response. Anyway, when I do talk to people about the
show, their eyes light up with interest after the
"nuclear apocalypse drama” myth is dispelled.
5. Why do you think CBS is not actively promoting
Jericho and the DVD?
Supposedly that have a print advertising campaign, but
I haven’t seen it. So I can’t really speak for CBS.
What I can say is that by not aggressively promoting
it the message that they are sending is that they are
not committed to the show.
In sum, they want to retain the option to buy, but are
not ready to commit to the purchase. Unfortunately,
this is undermining CBS’s credibility.
6. Do you think CBS understands consumer marketing as
it relates to Jericho?
I don’t think many people understand consumer
marketing. In CBS’s case, they have missed multiple
opportunities to corral and help organize the fan
base, basically leaving it up to the fans to figure it
out. That is not how they sold their show cancellation
reversal. They sold it as a partnership and then went
right back to treating fans as passive viewers with
exception to a few cosmetic improvements to the Web
It’s a shame, because inside of reinvigorating the fan
base to put all that energy into positive outcomes,
they allowed it to create a general feeling of
mistrust. The relatively few mixed messages they have
put out do nothing but to erode that level of trust.
7. How could CBS use Jericho fans' marketing efforts
to their benefit?
There are so many ways they could have and not all of
them are still viable. What CBS failed to recognize is
managing a fan base is not unlike managing a
grassroots effort. They could have engaged the fans,
involving them in marketing efforts, and supplying
them with the material, art, etc. that the fan base
has been asking for all along and energized them to
promote the show on the Internet and, even more
importantly, off the Internet.
Now, especially because they missed yet another
opportunity with the DVD launch, their best bet is to
wait until season two is on the air. With a truncated
short season however, I’m not sure how much they will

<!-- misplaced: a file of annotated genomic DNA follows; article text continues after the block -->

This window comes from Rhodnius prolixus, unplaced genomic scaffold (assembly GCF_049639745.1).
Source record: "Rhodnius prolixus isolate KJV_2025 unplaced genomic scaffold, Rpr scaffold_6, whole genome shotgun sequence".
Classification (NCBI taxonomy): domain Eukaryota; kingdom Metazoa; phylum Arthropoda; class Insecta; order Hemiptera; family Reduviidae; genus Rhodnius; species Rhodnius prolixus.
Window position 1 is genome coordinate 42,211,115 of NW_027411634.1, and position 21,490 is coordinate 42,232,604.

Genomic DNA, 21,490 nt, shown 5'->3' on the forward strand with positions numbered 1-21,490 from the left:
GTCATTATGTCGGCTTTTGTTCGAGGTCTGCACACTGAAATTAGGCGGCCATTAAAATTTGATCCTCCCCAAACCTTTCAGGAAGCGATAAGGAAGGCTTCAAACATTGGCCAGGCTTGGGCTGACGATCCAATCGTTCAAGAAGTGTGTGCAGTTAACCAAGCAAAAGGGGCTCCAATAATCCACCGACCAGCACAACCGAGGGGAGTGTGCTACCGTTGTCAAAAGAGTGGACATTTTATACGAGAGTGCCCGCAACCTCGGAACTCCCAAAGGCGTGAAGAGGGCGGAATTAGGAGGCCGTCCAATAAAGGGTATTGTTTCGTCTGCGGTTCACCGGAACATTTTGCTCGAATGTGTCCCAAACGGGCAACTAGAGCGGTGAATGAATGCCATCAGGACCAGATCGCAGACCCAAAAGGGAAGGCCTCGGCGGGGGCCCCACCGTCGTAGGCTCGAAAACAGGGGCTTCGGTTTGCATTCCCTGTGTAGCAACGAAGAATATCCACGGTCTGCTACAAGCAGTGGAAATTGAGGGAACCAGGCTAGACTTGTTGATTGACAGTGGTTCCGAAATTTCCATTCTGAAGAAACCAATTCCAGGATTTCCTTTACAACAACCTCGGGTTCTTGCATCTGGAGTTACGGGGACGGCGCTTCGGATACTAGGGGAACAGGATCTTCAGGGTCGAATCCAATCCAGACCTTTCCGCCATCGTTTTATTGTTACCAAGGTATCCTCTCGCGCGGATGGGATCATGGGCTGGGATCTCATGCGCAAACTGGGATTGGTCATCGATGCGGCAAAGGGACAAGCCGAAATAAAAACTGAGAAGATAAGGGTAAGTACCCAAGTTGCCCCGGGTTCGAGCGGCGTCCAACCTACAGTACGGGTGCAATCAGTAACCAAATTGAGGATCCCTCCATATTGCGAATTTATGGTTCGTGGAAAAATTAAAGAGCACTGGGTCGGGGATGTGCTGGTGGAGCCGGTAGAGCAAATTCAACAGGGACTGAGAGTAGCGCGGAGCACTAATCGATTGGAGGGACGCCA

do. If they want Jericho to succeed, they need to
focus on a message that appeals to new viewers, not
the existing fan base, and provide the material fans
need to promote the show.
8. How much, if any effect, do you think Jericho
bloggers have on CBS? New viewers?
I think Jericho bloggers have had more impact on other
networks than CBS. Other networks, and I’ve spoken
with a few, recognize that fan engagement will be key
to marketing shows in the future. Bloggers are part of
The reason is simple enough. People who care the most
about Jericho read these blogs faithfully. Many,
including, Jericho Monster, are mini Jericho online
publications that are largely dedicated exclusively to
the show. One thing is for certain, CBS might
appreciate Jericho bloggers even more if they abandon
9. Do you think CBS' foray into social media will be
They don’t have a choice but to be successful with
television advertising budgets down, its measures
questioned at every turn, and some programmers seeing
webcasts outpace regular programming.
Some days I think that it might take a major network
closing its doors to motivate the others toward
convergence. I’m not saying that network will be CBS,
but I haven’t seen a single successful model unveiled
from any of them.
10. Will you come back again and do another interview
about other subjects?
11. Any closing comments?
Sure. Right now, as it stands, the success of Jericho
falls squarely on the shoulders of the fans. Their
ability to get along is paramount to this success.
That might not be fair or even reasonable, but that is